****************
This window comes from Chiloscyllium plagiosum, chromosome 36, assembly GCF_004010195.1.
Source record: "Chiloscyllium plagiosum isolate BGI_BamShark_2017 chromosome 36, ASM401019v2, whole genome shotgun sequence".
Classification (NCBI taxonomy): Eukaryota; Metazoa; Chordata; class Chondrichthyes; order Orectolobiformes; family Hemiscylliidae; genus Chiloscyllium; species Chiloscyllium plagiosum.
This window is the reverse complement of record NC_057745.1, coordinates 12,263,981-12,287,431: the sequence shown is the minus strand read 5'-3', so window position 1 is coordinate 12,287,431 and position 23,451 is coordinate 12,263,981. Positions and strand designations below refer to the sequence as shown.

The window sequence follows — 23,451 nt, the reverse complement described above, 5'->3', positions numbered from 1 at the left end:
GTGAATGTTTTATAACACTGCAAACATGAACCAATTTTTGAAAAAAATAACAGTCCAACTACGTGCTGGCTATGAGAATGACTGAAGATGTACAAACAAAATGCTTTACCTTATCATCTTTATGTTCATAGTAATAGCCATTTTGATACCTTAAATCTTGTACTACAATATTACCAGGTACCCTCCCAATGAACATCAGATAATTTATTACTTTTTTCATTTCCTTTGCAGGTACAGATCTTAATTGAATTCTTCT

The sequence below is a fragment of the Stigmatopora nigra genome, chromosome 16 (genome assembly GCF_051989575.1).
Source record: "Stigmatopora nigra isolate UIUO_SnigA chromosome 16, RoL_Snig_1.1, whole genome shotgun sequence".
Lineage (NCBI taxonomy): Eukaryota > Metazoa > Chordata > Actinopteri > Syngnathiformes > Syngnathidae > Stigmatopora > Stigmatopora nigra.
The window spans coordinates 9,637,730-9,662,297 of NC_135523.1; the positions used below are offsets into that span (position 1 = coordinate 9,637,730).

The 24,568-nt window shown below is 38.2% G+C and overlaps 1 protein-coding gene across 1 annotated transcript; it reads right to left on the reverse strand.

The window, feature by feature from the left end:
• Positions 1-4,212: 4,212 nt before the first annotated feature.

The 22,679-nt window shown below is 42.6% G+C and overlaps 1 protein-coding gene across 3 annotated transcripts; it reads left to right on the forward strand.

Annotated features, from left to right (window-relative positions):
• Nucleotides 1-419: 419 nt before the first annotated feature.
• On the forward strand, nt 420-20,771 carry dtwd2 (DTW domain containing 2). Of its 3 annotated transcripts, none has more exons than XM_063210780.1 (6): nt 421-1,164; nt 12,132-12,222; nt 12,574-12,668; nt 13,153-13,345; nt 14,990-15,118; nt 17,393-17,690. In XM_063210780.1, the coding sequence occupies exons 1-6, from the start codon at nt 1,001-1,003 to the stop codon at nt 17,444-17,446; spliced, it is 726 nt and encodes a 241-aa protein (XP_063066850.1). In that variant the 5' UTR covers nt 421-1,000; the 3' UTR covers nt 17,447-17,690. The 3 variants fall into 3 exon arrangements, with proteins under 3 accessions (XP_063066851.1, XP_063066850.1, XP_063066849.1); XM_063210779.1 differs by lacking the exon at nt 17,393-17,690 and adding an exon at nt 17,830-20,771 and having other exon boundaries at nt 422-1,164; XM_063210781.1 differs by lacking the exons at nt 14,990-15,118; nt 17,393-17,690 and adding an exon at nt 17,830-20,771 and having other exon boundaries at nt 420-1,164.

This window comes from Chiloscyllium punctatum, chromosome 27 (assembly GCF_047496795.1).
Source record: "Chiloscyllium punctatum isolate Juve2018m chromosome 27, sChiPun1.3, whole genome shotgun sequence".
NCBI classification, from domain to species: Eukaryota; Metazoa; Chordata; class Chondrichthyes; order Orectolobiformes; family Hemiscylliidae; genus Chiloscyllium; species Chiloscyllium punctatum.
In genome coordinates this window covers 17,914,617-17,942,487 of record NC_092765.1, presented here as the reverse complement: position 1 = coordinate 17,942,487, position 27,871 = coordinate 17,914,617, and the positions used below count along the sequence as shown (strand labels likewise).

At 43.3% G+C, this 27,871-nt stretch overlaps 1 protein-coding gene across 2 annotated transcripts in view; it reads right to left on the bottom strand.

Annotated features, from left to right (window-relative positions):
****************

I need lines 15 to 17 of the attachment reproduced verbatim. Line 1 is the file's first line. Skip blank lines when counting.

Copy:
Annotated features, from left to right (window-relative positions):
• Nucleotides 1-419: 419 nt before the first annotated feature.
• On the forward strand, nt 420-20,771 carry dtwd2 (DTW domain containing 2). Of its 3 annotated transcripts, none has more exons than XM_063210780.1 (6): nt 421-1,164; nt 12,132-12,222; nt 12,574-12,668; nt 13,153-13,345; nt 14,990-15,118; nt 17,393-17,690. In XM_063210780.1, the coding sequence occupies exons 1-6, from the start codon at nt 1,001-1,003 to the stop codon at nt 17,444-17,446; spliced, it is 726 nt and encodes a 241-aa protein (XP_063066850.1). In that variant the 5' UTR covers nt 421-1,000; the 3' UTR covers nt 17,447-17,690. The 3 variants fall into 3 exon arrangements, with proteins under 3 accessions (XP_063066851.1, XP_063066850.1, XP_063066849.1); XM_063210779.1 differs by lacking the exon at nt 17,393-17,690 and adding an exon at nt 17,830-20,771 and having other exon boundaries at nt 422-1,164; XM_063210781.1 differs by lacking the exons at nt 14,990-15,118; nt 17,393-17,690 and adding an exon at nt 17,830-20,771 and having other exon boundaries at nt 420-1,164.